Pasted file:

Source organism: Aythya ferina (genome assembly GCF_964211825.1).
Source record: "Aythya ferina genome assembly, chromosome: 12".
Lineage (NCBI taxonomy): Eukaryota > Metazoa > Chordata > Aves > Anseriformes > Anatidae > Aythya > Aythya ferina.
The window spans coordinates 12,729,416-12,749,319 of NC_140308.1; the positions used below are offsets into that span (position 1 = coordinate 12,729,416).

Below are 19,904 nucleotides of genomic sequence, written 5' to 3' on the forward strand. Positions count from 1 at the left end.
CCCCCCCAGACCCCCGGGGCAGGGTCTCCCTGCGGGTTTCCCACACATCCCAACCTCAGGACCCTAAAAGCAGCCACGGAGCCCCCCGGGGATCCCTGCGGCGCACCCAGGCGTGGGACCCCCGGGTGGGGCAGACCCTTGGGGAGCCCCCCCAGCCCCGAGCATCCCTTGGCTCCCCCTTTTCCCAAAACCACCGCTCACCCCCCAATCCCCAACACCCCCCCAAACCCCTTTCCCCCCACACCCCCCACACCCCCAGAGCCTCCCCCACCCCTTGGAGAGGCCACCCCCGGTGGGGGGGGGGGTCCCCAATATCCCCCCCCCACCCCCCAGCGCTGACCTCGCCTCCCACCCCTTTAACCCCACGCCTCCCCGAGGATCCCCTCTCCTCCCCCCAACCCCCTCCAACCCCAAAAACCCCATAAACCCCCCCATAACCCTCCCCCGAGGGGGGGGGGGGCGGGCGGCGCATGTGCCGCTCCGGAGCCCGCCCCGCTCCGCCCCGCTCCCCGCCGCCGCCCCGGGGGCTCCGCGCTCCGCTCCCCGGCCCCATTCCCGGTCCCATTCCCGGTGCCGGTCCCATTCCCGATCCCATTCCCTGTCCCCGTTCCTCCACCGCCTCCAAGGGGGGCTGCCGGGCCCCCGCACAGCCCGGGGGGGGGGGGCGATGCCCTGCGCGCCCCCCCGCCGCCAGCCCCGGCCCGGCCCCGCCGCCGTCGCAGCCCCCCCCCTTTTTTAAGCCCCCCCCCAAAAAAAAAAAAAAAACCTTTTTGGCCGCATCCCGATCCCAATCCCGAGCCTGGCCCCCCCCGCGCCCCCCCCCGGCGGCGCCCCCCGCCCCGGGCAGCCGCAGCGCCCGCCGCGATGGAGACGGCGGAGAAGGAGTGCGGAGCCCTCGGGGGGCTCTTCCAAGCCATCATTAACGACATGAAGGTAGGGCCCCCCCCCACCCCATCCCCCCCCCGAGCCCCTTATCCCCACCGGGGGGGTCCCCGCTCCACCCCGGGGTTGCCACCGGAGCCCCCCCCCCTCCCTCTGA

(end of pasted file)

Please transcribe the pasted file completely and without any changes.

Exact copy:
Source organism: Aythya ferina (genome assembly GCF_964211825.1).
Source record: "Aythya ferina genome assembly, chromosome: 12".
Lineage (NCBI taxonomy): Eukaryota > Metazoa > Chordata > Aves > Anseriformes > Anatidae > Aythya > Aythya ferina.
The window spans coordinates 12,729,416-12,749,319 of NC_140308.1; the positions used below are offsets into that span (position 1 = coordinate 12,729,416).

Below are 19,904 nucleotides of genomic sequence, written 5' to 3' on the forward strand. Positions count from 1 at the left end.
CCCCCCCAGACCCCCGGGGCAGGGTCTCCCTGCGGGTTTCCCACACATCCCAACCTCAGGACCCTAAAAGCAGCCACGGAGCCCCCCGGGGATCCCTGCGGCGCACCCAGGCGTGGGACCCCCGGGTGGGGCAGACCCTTGGGGAGCCCCCCCAGCCCCGAGCATCCCTTGGCTCCCCCTTTTCCCAAAACCACCGCTCACCCCCCAATCCCCAACACCCCCCCAAACCCCTTTCCCCCCACACCCCCCACACCCCCAGAGCCTCCCCCACCCCTTGGAGAGGCCACCCCCGGTGGGGGGGGGGGTCCCCAATATCCCCCCCCCACCCCCCAGCGCTGACCTCGCCTCCCACCCCTTTAACCCCACGCCTCCCCGAGGATCCCCTCTCCTCCCCCCAACCCCCTCCAACCCCAAAAACCCCATAAACCCCCCCATAACCCTCCCCCGAGGGGGGGGGGGGCGGGCGGCGCATGTGCCGCTCCGGAGCCCGCCCCGCTCCGCCCCGCTCCCCGCCGCCGCCCCGGGGGCTCCGCGCTCCGCTCCCCGGCCCCATTCCCGGTCCCATTCCCGGTGCCGGTCCCATTCCCGATCCCATTCCCTGTCCCCGTTCCTCCACCGCCTCCAAGGGGGGCTGCCGGGCCCCCGCACAGCCCGGGGGGGGGGGGCGATGCCCTGCGCGCCCCCCCGCCGCCAGCCCCGGCCCGGCCCCGCCGCCGTCGCAGCCCCCCCCCTTTTTTAAGCCCCCCCCCAAAAAAAAAAAAAAAACCTTTTTGGCCGCATCCCGATCCCAATCCCGAGCCTGGCCCCCCCCGCGCCCCCCCCCGGCGGCGCCCCCCGCCCCGGGCAGCCGCAGCGCCCGCCGCGATGGAGACGGCGGAGAAGGAGTGCGGAGCCCTCGGGGGGCTCTTCCAAGCCATCATTAACGACATGAAGGTAGGGCCCCCCCCCACCCCATCCCCCCCCCGAGCCCCTTATCCCCACCGGGGGGGTCCCCGCTCCACCCCGGGGTTGCCACCGGAGCCCCCCCCCCTCCCTCTGA